The winery building was renovated and retrofitted – the property used to be planted to walnuts. The grapevines they planted in 1997 were the first wine grapes to grow on the property. Their first commercial vintage (2001) was low tech before they purchased all the wine making equipment they have today. Greg and Petra helped their first wine maker and a team of 5 guys pick a ton of Merlot. They borrowed old wine making equipment from Caymus Vineyards (one of their nearby neighbors) including a small press and a hand crank crusher. As of the time of this review, unfortunately they only have 3 bottles left of this rare vintage/wine.
Of the 12 acres they own, approximately 8 acres are planted to 3 clones of Cabernet with small blocks of Merlot, Cabernet Franc and Petit Verdot. The focus of their production is on two wines – the Bacchanal proprietary blend and the Martin Estate Cabernet Sauvignon. Several other smaller production wines are made including a rosé of Cabernet Sauvignon and the only non estate wine they make, a a 50/50 blend of Sémillon and Sauvignon blanc desert wine made from natural Botrytis (noble rot). Conditions need to be right in the vineyard at the appropriate time (well after the normal harvest is finished) in order for the natural fungus to grow on the grapes. Martin Estate has only made this rare wine three vintages, 2002, 2007 and 2010.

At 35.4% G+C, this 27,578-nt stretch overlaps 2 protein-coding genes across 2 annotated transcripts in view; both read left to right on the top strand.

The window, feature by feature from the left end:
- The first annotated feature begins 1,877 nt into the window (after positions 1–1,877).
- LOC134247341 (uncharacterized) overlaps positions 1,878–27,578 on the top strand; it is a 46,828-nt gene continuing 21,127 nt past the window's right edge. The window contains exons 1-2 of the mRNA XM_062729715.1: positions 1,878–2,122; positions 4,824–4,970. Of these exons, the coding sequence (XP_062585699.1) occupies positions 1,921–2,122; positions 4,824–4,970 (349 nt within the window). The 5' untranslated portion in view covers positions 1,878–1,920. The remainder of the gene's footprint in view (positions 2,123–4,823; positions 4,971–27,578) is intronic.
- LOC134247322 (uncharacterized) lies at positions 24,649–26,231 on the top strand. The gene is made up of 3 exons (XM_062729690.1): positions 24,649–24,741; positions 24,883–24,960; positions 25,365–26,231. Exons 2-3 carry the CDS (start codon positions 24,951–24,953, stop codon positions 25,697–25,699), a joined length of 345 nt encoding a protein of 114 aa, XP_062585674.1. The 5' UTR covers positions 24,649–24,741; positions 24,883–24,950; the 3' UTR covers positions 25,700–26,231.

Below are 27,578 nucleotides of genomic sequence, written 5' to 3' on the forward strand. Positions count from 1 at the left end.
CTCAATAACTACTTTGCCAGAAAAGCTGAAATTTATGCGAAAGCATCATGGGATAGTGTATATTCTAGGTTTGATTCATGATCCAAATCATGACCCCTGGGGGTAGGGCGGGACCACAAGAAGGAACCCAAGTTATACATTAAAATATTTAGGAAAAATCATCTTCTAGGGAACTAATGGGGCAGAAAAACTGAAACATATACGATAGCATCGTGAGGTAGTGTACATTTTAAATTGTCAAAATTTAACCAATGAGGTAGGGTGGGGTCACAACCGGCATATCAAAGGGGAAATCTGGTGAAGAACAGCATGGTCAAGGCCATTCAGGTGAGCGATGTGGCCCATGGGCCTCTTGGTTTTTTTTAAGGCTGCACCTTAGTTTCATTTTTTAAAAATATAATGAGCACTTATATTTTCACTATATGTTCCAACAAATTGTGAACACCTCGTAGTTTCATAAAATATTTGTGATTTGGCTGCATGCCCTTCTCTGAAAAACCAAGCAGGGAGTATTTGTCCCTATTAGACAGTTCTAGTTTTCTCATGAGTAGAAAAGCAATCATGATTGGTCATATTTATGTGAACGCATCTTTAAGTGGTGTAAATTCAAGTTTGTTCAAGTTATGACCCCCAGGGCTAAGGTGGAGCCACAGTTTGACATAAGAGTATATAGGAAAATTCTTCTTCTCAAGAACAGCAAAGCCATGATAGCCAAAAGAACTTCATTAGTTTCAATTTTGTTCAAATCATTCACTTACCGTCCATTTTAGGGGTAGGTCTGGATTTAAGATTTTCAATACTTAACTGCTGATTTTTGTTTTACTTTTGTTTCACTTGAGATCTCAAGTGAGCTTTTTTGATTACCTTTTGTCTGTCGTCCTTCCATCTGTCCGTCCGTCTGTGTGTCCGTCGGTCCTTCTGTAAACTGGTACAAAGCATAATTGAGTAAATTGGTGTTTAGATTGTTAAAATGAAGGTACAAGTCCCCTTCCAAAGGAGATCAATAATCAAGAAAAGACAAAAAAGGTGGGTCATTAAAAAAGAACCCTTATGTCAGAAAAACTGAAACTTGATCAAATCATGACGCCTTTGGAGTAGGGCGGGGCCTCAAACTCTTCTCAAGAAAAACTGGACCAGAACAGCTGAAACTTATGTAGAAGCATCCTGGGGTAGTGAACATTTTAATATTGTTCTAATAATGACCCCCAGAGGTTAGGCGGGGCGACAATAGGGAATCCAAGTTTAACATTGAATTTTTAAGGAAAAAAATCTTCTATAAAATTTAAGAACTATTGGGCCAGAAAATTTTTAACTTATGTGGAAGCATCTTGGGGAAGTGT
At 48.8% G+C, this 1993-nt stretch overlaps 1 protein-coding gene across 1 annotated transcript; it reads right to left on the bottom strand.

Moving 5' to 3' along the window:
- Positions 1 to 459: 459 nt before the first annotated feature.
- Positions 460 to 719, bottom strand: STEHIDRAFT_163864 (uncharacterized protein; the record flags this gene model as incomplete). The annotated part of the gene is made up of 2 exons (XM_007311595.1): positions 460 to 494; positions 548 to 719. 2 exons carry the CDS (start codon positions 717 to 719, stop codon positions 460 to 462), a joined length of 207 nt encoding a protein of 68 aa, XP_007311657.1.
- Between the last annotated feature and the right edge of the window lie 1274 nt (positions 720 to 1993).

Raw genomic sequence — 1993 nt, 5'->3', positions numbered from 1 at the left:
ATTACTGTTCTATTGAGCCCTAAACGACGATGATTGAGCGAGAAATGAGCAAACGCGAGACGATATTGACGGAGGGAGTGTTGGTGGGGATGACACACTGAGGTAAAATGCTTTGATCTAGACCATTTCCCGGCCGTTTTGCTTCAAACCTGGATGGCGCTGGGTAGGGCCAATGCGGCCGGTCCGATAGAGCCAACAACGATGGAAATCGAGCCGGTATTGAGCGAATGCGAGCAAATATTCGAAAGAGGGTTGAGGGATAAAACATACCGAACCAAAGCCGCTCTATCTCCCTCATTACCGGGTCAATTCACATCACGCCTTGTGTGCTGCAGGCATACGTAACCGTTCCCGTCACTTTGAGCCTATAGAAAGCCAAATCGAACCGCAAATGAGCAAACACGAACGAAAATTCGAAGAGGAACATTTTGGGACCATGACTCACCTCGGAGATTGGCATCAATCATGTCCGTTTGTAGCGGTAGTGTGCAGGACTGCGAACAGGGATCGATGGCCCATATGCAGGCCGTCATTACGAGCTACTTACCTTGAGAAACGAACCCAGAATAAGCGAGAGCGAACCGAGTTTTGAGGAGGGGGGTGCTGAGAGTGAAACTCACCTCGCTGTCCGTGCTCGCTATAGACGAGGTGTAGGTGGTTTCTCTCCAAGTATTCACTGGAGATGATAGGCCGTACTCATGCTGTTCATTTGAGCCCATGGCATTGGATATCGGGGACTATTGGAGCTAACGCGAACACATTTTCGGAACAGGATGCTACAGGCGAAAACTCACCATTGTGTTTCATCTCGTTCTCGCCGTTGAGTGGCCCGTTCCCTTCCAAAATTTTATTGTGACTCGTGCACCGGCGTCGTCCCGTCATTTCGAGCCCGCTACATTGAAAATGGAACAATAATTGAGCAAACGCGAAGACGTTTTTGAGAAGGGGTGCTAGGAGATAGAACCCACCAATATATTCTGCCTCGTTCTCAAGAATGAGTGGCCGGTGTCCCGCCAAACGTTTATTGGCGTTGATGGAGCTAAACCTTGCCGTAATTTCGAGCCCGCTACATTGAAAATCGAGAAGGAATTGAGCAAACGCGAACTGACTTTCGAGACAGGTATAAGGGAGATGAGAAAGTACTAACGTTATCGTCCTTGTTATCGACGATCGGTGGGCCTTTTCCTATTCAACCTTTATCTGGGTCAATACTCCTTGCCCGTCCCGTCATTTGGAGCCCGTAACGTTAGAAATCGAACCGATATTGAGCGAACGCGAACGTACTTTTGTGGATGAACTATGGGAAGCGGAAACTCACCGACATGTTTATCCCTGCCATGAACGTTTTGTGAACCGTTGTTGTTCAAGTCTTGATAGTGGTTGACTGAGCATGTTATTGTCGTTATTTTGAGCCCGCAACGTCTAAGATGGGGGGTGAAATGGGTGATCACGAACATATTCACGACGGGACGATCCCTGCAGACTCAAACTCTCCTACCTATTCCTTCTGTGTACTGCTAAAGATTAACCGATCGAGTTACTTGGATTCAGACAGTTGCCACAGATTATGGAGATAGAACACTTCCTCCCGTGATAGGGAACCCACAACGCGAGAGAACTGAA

The winery itself is tiny with a mix of both custom made (in France) stainless steel tanks as well as concrete tanks. One unique tank is a variable capacity fermentor – the top can be raised or lowered in a vertical direction depending on volume. After fermentation they gently press the fruit separating the seeds and the skins from the wine. They use only French Oak – typically once. All of their older barrels are donated to charity – to the Boy Scouts and to the Barrels4Vets program – where veterans create furniture from the used barrels.
Great attention to detail is made during their wine making with Greg and Petra involved in all aspects of this process. The grapes are picked up to 10 different times during harvest – only selecting the fruit that is truly ripe. Each Cabernet clone is vinified separately. Prior to bottling, a barrel selection is made between the Bacchanal, the Martin Estate wine, the Four Barrel Cabernet Sauvignon (a good value wine and only available in 375ml format bottles) as well as the Martin Estate Reserve.